Ease occupational licensing, free people to work

July 27, 2017 | By ANASTASIA BODEN

Today we filed this comment letter with the FTC describing how easing occupational licensing would give Americans a pathway to prosperity.  The FTC has assembled an Economic Liberty Taskforce dedicated to addressing occupational licensing abuses, and is holding a roundtable today about how licensing affects people’s ability to move across state lines and find economic opportunity in new states.  Our comment letter describes how a patchwork of burdensome licensing laws not only prevents people from moving to new places, they:

thwart[] the ability of entrepreneurs to use technological innovations to ply their trade across state lines. In theory, it is now easier than ever to communicate with co-workers or customers across the country from the comfort of one’s own home, or through quick and cheap travel. Entrepreneurs are able to provide a range of services across state lines that were formerly confined to offices. People now practice tele-medicine, tele-veterinarianism, and tele-law. They provide tutoring and therapy through Facetime. But licensing laws erect a barrier to practicing outside of one’s home state, thereby frustrating innovations which have reduced costs and improved quality.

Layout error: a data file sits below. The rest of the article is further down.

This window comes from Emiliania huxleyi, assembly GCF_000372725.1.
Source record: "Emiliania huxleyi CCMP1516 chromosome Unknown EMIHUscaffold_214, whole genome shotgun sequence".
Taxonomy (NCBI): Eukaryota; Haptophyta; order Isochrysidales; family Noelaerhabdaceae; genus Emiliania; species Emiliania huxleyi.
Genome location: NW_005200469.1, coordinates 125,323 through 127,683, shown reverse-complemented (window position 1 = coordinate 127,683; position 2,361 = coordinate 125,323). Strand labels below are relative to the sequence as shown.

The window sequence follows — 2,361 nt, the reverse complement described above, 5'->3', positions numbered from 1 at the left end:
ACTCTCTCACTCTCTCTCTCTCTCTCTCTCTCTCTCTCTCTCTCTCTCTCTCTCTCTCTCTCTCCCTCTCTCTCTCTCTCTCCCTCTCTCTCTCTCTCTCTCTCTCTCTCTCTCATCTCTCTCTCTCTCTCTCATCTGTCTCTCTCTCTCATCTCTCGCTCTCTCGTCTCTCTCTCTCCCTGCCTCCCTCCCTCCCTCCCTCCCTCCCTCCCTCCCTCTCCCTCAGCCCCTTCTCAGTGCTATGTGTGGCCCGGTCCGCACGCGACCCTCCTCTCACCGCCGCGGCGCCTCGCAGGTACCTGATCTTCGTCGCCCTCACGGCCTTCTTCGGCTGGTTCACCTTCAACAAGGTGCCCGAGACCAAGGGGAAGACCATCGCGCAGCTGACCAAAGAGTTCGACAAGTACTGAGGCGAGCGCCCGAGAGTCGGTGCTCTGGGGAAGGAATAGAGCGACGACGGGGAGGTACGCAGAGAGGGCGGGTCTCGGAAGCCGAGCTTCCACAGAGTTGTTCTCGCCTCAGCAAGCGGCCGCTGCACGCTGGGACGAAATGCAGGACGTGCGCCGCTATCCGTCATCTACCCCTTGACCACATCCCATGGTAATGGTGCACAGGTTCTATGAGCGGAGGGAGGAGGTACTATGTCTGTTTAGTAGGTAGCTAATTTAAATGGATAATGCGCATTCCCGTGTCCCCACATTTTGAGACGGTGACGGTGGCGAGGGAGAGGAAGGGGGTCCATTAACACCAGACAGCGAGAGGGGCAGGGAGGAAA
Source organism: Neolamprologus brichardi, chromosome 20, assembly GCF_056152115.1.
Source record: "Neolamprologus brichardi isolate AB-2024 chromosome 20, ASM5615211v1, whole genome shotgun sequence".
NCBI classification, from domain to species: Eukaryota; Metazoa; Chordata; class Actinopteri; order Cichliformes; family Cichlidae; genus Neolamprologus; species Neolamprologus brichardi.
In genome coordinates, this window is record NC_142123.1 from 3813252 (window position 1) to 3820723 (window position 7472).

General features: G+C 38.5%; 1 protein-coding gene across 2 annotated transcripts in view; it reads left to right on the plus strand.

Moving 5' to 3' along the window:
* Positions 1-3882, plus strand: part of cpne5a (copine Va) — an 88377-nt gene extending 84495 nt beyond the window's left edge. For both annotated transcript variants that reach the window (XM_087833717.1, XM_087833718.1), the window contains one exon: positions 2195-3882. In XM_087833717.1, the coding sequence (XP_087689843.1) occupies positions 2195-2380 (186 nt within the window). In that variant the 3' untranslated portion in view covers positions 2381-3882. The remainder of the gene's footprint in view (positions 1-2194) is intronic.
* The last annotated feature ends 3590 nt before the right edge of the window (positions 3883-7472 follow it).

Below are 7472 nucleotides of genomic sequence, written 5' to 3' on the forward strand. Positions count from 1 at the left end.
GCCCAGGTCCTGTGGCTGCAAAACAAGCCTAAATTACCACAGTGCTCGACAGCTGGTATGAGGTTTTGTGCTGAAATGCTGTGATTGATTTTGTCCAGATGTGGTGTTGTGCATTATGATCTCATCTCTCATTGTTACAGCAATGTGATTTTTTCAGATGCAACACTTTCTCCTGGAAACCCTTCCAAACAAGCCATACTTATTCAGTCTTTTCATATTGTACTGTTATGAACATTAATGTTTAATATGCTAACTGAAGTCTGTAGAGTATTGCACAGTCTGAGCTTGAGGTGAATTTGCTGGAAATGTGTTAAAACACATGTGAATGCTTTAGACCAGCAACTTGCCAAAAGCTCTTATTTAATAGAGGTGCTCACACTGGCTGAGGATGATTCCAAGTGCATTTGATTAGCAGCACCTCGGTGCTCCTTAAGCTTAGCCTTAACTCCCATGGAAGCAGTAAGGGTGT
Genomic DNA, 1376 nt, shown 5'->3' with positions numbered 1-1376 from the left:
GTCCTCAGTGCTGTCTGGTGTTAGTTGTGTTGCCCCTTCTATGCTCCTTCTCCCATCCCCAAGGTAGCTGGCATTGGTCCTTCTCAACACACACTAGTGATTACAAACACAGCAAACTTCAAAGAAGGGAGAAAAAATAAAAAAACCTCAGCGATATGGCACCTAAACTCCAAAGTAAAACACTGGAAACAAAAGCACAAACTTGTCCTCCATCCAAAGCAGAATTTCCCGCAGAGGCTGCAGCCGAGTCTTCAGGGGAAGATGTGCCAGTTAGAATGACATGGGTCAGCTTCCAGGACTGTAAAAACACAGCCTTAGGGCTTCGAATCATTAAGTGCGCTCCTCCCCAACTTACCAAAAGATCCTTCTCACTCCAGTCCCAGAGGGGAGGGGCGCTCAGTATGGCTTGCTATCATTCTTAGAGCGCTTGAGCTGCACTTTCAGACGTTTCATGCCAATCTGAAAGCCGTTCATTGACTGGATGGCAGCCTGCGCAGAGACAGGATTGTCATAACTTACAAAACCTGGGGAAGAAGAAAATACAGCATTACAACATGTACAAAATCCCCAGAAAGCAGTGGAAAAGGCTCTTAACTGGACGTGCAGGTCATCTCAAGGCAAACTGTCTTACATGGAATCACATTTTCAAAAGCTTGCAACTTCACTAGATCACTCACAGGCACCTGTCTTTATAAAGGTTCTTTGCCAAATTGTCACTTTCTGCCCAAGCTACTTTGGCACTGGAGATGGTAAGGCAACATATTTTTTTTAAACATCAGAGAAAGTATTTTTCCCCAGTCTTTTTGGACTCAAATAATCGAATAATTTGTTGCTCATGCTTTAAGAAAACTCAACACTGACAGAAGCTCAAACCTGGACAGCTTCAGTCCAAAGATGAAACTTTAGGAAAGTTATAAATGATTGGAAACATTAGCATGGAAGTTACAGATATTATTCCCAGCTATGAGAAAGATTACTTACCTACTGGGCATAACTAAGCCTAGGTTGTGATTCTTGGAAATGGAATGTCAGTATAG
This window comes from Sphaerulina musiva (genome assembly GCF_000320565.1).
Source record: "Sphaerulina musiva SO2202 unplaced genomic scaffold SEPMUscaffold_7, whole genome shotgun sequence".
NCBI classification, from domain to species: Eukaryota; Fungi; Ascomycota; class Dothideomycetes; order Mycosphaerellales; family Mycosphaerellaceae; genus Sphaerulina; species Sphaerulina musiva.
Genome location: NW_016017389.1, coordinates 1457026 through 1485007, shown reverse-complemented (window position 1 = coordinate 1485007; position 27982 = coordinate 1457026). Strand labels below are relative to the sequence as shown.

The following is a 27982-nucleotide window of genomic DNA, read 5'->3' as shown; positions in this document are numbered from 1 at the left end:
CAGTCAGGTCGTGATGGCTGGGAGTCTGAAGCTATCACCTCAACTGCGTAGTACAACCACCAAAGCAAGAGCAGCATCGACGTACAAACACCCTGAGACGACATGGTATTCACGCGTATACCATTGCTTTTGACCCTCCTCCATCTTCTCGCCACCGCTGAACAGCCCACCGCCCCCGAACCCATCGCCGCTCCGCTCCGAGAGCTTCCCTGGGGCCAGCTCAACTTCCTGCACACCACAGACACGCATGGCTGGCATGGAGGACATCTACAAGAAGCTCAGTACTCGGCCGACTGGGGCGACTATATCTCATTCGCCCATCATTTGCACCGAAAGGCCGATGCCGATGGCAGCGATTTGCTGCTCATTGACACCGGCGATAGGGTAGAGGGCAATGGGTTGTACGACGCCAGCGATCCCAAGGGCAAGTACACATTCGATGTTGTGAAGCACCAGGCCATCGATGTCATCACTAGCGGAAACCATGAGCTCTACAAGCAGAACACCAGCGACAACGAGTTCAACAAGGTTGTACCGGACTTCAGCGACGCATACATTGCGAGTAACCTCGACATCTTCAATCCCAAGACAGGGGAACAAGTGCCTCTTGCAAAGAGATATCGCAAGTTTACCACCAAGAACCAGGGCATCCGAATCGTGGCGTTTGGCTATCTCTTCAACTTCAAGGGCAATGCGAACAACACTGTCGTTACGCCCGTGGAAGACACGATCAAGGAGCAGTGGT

With an Acting Chairwoman like Maureen Ohlhausen, there is potential for change. Yesterday she signaled her commitment to combating anti-competitive licensing laws, calling the issue one of her “favorites.”  In a talk titled, “Death by 1,000 Haircuts,” she described how occupational licensing has proliferated—costing Americans millions each year with very little benefit to the public.

We’ll take change however we can get it, but in the meanwhile, we’ll be seeing the licensing boards in court.